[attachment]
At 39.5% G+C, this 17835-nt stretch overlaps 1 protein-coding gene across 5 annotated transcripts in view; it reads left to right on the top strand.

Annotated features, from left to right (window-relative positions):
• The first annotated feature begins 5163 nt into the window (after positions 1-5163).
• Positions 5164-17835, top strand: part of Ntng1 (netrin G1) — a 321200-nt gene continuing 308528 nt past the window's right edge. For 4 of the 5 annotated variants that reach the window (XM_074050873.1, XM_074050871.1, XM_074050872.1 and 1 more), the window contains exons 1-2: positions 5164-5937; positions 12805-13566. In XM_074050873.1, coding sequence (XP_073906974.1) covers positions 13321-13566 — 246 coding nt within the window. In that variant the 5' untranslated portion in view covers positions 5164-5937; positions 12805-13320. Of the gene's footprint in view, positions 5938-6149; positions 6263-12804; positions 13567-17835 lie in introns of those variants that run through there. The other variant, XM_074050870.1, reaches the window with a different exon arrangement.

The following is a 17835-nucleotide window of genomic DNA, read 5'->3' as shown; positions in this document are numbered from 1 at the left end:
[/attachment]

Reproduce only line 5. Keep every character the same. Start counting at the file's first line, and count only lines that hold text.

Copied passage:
The following is a 17835-nucleotide window of genomic DNA, read 5'->3' as shown; positions in this document are numbered from 1 at the left end: